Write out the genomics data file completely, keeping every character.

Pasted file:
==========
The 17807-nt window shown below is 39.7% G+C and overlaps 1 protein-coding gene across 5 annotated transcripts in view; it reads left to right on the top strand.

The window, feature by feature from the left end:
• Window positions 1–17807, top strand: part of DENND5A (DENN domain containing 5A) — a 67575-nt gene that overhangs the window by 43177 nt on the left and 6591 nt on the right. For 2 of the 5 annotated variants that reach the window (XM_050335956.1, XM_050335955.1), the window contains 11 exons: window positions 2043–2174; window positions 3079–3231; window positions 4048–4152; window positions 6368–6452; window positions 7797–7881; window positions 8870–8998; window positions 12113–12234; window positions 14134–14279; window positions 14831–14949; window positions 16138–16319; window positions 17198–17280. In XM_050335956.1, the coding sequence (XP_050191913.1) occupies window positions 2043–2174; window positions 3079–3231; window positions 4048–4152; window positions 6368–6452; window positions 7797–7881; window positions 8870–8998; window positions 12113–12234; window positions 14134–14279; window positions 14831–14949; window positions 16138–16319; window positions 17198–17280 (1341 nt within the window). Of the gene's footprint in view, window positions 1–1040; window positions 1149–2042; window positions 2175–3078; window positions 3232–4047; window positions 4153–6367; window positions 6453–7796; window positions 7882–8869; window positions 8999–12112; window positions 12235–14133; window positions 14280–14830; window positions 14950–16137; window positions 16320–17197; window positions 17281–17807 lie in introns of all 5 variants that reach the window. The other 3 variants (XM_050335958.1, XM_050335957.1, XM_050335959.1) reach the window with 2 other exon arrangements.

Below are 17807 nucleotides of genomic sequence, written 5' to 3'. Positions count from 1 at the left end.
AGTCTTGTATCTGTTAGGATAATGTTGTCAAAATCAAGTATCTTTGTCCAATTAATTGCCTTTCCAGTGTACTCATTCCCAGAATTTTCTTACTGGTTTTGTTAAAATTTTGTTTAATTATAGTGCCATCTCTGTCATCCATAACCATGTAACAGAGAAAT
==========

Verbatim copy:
The 17807-nt window shown below is 39.7% G+C and overlaps 1 protein-coding gene across 5 annotated transcripts in view; it reads left to right on the top strand.

The window, feature by feature from the left end:
• Window positions 1–17807, top strand: part of DENND5A (DENN domain containing 5A) — a 67575-nt gene that overhangs the window by 43177 nt on the left and 6591 nt on the right. For 2 of the 5 annotated variants that reach the window (XM_050335956.1, XM_050335955.1), the window contains 11 exons: window positions 2043–2174; window positions 3079–3231; window positions 4048–4152; window positions 6368–6452; window positions 7797–7881; window positions 8870–8998; window positions 12113–12234; window positions 14134–14279; window positions 14831–14949; window positions 16138–16319; window positions 17198–17280. In XM_050335956.1, the coding sequence (XP_050191913.1) occupies window positions 2043–2174; window positions 3079–3231; window positions 4048–4152; window positions 6368–6452; window positions 7797–7881; window positions 8870–8998; window positions 12113–12234; window positions 14134–14279; window positions 14831–14949; window positions 16138–16319; window positions 17198–17280 (1341 nt within the window). Of the gene's footprint in view, window positions 1–1040; window positions 1149–2042; window positions 2175–3078; window positions 3232–4047; window positions 4153–6367; window positions 6453–7796; window positions 7882–8869; window positions 8999–12112; window positions 12235–14133; window positions 14280–14830; window positions 14950–16137; window positions 16320–17197; window positions 17281–17807 lie in introns of all 5 variants that reach the window. The other 3 variants (XM_050335958.1, XM_050335957.1, XM_050335959.1) reach the window with 2 other exon arrangements.

Below are 17807 nucleotides of genomic sequence, written 5' to 3'. Positions count from 1 at the left end.
AGTCTTGTATCTGTTAGGATAATGTTGTCAAAATCAAGTATCTTTGTCCAATTAATTGCCTTTCCAGTGTACTCATTCCCAGAATTTTCTTACTGGTTTTGTTAAAATTTTGTTTAATTATAGTGCCATCTCTGTCATCCATAACCATGTAACAGAGAAAT